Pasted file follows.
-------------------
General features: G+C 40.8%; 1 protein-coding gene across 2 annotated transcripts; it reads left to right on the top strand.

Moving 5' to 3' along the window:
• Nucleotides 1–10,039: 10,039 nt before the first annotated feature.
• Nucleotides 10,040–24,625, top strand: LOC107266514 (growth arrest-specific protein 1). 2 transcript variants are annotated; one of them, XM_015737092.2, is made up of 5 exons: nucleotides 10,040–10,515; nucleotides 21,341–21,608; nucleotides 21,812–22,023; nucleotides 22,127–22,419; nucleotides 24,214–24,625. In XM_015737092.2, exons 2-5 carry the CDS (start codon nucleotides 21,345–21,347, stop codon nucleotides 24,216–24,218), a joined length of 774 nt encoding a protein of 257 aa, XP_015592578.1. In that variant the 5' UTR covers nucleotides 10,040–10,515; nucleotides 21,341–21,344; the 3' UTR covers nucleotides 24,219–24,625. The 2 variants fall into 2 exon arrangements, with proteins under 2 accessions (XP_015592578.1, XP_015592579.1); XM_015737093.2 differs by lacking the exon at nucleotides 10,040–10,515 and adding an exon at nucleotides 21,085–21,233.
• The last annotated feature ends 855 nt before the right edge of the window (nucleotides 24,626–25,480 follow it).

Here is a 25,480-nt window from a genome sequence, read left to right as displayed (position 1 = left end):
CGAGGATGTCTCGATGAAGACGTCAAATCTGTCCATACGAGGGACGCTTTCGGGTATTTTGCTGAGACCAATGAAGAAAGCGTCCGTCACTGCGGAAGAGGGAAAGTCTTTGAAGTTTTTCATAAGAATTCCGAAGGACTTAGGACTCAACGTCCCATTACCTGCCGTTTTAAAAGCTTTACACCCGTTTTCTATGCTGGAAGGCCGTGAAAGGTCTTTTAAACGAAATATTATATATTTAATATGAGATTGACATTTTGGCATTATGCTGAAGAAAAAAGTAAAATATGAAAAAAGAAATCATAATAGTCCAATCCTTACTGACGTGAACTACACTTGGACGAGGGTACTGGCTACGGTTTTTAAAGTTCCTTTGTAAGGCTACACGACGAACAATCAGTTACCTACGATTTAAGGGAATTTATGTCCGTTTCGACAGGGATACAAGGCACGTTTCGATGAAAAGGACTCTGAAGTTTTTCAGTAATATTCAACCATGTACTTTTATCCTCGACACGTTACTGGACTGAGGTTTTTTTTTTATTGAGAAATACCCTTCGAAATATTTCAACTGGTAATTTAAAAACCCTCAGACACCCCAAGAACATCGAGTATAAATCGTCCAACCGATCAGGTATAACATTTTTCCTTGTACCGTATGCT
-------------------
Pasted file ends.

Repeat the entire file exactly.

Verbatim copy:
General features: G+C 40.8%; 1 protein-coding gene across 2 annotated transcripts; it reads left to right on the top strand.

Moving 5' to 3' along the window:
• Nucleotides 1–10,039: 10,039 nt before the first annotated feature.
• Nucleotides 10,040–24,625, top strand: LOC107266514 (growth arrest-specific protein 1). 2 transcript variants are annotated; one of them, XM_015737092.2, is made up of 5 exons: nucleotides 10,040–10,515; nucleotides 21,341–21,608; nucleotides 21,812–22,023; nucleotides 22,127–22,419; nucleotides 24,214–24,625. In XM_015737092.2, exons 2-5 carry the CDS (start codon nucleotides 21,345–21,347, stop codon nucleotides 24,216–24,218), a joined length of 774 nt encoding a protein of 257 aa, XP_015592578.1. In that variant the 5' UTR covers nucleotides 10,040–10,515; nucleotides 21,341–21,344; the 3' UTR covers nucleotides 24,219–24,625. The 2 variants fall into 2 exon arrangements, with proteins under 2 accessions (XP_015592578.1, XP_015592579.1); XM_015737093.2 differs by lacking the exon at nucleotides 10,040–10,515 and adding an exon at nucleotides 21,085–21,233.
• The last annotated feature ends 855 nt before the right edge of the window (nucleotides 24,626–25,480 follow it).

Here is a 25,480-nt window from a genome sequence, read left to right as displayed (position 1 = left end):
CGAGGATGTCTCGATGAAGACGTCAAATCTGTCCATACGAGGGACGCTTTCGGGTATTTTGCTGAGACCAATGAAGAAAGCGTCCGTCACTGCGGAAGAGGGAAAGTCTTTGAAGTTTTTCATAAGAATTCCGAAGGACTTAGGACTCAACGTCCCATTACCTGCCGTTTTAAAAGCTTTACACCCGTTTTCTATGCTGGAAGGCCGTGAAAGGTCTTTTAAACGAAATATTATATATTTAATATGAGATTGACATTTTGGCATTATGCTGAAGAAAAAAGTAAAATATGAAAAAAGAAATCATAATAGTCCAATCCTTACTGACGTGAACTACACTTGGACGAGGGTACTGGCTACGGTTTTTAAAGTTCCTTTGTAAGGCTACACGACGAACAATCAGTTACCTACGATTTAAGGGAATTTATGTCCGTTTCGACAGGGATACAAGGCACGTTTCGATGAAAAGGACTCTGAAGTTTTTCAGTAATATTCAACCATGTACTTTTATCCTCGACACGTTACTGGACTGAGGTTTTTTTTTTATTGAGAAATACCCTTCGAAATATTTCAACTGGTAATTTAAAAACCCTCAGACACCCCAAGAACATCGAGTATAAATCGTCCAACCGATCAGGTATAACATTTTTCCTTGTACCGTATGCT